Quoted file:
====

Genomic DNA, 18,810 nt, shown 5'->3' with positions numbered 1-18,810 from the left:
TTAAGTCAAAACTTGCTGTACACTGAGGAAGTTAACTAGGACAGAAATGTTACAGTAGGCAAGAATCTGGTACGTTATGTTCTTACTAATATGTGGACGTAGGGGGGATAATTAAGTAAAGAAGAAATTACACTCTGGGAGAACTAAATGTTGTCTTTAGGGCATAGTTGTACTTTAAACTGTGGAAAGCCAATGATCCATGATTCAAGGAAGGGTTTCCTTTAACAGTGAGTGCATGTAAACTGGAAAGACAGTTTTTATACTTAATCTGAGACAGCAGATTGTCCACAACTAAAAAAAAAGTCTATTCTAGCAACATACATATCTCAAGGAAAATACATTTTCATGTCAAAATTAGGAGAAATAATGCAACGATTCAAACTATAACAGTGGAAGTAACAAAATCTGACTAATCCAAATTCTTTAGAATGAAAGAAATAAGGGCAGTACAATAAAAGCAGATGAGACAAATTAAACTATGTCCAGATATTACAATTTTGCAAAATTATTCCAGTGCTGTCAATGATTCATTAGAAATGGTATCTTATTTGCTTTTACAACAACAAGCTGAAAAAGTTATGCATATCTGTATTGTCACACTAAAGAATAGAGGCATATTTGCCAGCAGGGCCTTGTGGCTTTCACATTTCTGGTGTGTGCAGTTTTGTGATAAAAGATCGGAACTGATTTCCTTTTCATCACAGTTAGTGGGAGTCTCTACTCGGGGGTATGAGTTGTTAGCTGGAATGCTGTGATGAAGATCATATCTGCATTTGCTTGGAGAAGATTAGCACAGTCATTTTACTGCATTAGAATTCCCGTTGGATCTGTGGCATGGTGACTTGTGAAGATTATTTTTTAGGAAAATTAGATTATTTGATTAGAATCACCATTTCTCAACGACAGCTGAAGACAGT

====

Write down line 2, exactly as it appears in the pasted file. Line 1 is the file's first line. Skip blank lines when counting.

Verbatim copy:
TTAAGTCAAAACTTGCTGTACACTGAGGAAGTTAACTAGGACAGAAATGTTACAGTAGGCAAGAATCTGGTACGTTATGTTCTTACTAATATGTGGACGTAGGGGGGATAATTAAGTAAAGAAGAAATTACACTCTGGGAGAACTAAATGTTGTCTTTAGGGCATAGTTGTACTTTAAACTGTGGAAAGCCAATGATCCATGATTCAAGGAAGGGTTTCCTTTAACAGTGAGTGCATGTAAACTGGAAAGACAGTTTTTATACTTAATCTGAGACAGCAGATTGTCCACAACTAAAAAAAAAGTCTATTCTAGCAACATACATATCTCAAGGAAAATACATTTTCATGTCAAAATTAGGAGAAATAATGCAACGATTCAAACTATAACAGTGGAAGTAACAAAATCTGACTAATCCAAATTCTTTAGAATGAAAGAAATAAGGGCAGTACAATAAAAGCAGATGAGACAAATTAAACTATGTCCAGATATTACAATTTTGCAAAATTATTCCAGTGCTGTCAATGATTCATTAGAAATGGTATCTTATTTGCTTTTACAACAACAAGCTGAAAAAGTTATGCATATCTGTATTGTCACACTAAAGAATAGAGGCATATTTGCCAGCAGGGCCTTGTGGCTTTCACATTTCTGGTGTGTGCAGTTTTGTGATAAAAGATCGGAACTGATTTCCTTTTCATCACAGTTAGTGGGAGTCTCTACTCGGGGGTATGAGTTGTTAGCTGGAATGCTGTGATGAAGATCATATCTGCATTTGCTTGGAGAAGATTAGCACAGTCATTTTACTGCATTAGAATTCCCGTTGGATCTGTGGCATGGTGACTTGTGAAGATTATTTTTTAGGAAAATTAGATTATTTGATTAGAATCACCATTTCTCAACGACAGCTGAAGACAGT